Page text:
J&J Monitors Emergent BioSolutions After Vaccine Production Error
Johnson & Johnson (J&J) said it is closely monitoring day-to-day operations at its COVID-19 vaccine subcontractor Emergent BioSolutions after a production error at the company’s Baltimore, Md., plant contaminated up to 15 million doses.
J&J said it “is providing additional experts in manufacturing, technical operations and quality to be on-site at Emergent to supervise, direct and support all manufacturing” of its vaccine, but said it still expects to make good on its U.S. delivery targets.
In an April 1 press briefing, White House Press Secretary Jen Psaki noted that the production error did not impact doses in U.S. circulation, as the U.S. doses of the J&J vaccine currently come from a production facility in the Netherlands and that the company “has made clear that it expects to deliver 24 million doses in April and that it expects to meet its commitment of 100 million doses by end of May.”
The updated target is one month ahead of J&J’s previous commitment to the U.S. government.
J&J said the contaminated batch, which was slated for delivery to Europe, “was never advanced to the filling-and-finishing stages.” The FDA is investigating the error, which reportedly occurred when workers at the Emergent facility confused ingredients used to produce the AstraZeneca vaccine with those for the J&J vaccine. Both vaccines use adenovirus-based technology, but they rely on different viral vectors.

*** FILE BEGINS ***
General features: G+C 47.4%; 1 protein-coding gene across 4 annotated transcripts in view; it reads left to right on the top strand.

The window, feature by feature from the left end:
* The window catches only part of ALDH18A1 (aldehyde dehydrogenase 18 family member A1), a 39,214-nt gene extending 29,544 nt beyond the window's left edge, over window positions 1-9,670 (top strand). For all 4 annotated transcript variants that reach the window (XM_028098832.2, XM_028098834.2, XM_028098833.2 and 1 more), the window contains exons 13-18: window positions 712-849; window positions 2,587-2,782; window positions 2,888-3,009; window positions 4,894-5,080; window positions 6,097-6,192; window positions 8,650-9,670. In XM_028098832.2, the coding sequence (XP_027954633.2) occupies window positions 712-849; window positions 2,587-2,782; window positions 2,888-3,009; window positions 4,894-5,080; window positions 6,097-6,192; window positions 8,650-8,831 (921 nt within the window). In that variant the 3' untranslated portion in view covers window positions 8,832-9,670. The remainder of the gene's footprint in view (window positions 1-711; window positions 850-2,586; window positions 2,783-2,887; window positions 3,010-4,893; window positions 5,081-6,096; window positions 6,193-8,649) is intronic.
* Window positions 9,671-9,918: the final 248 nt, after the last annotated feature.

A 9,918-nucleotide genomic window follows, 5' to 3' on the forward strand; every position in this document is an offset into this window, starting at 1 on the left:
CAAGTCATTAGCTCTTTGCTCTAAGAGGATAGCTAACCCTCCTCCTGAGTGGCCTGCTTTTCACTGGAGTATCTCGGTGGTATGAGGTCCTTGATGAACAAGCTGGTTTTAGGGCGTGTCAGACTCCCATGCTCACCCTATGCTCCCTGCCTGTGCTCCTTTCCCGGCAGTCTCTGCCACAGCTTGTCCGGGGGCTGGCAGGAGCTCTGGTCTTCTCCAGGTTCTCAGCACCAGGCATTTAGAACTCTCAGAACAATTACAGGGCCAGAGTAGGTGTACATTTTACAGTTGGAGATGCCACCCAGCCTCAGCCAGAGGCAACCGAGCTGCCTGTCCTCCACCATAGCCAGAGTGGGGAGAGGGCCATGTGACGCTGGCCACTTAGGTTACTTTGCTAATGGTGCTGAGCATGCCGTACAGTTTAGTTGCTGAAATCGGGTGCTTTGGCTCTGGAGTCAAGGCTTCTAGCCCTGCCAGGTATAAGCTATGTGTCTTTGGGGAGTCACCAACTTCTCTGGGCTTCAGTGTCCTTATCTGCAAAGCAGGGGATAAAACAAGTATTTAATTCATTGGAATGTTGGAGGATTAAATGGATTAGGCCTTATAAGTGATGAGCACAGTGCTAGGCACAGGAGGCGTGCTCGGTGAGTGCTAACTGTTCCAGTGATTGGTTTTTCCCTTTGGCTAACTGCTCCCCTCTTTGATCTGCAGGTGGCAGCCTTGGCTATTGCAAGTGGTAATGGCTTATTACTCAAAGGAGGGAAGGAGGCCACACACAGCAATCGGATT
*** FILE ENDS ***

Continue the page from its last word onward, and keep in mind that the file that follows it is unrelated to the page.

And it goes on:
This is not the first time Emergent has prompted quality concerns at the FDA, which has yet to authorize the Baltimore facility to produce the J&J vaccine. The company has received repeated inspections from the agency in recent years that found various issues, including poor employee training, data integrity problems and other deficiencies, which resulted in several Form 483 reports. Emergent BioSolutions declined to comment on its past manufacturing inspection issues.
In other J&J vaccine news, South Africa announced that it has authorized the vaccine and has ordered 31 million doses, with deliveries of 2.8 million initial doses expected in the second quarter. ― Jason Scott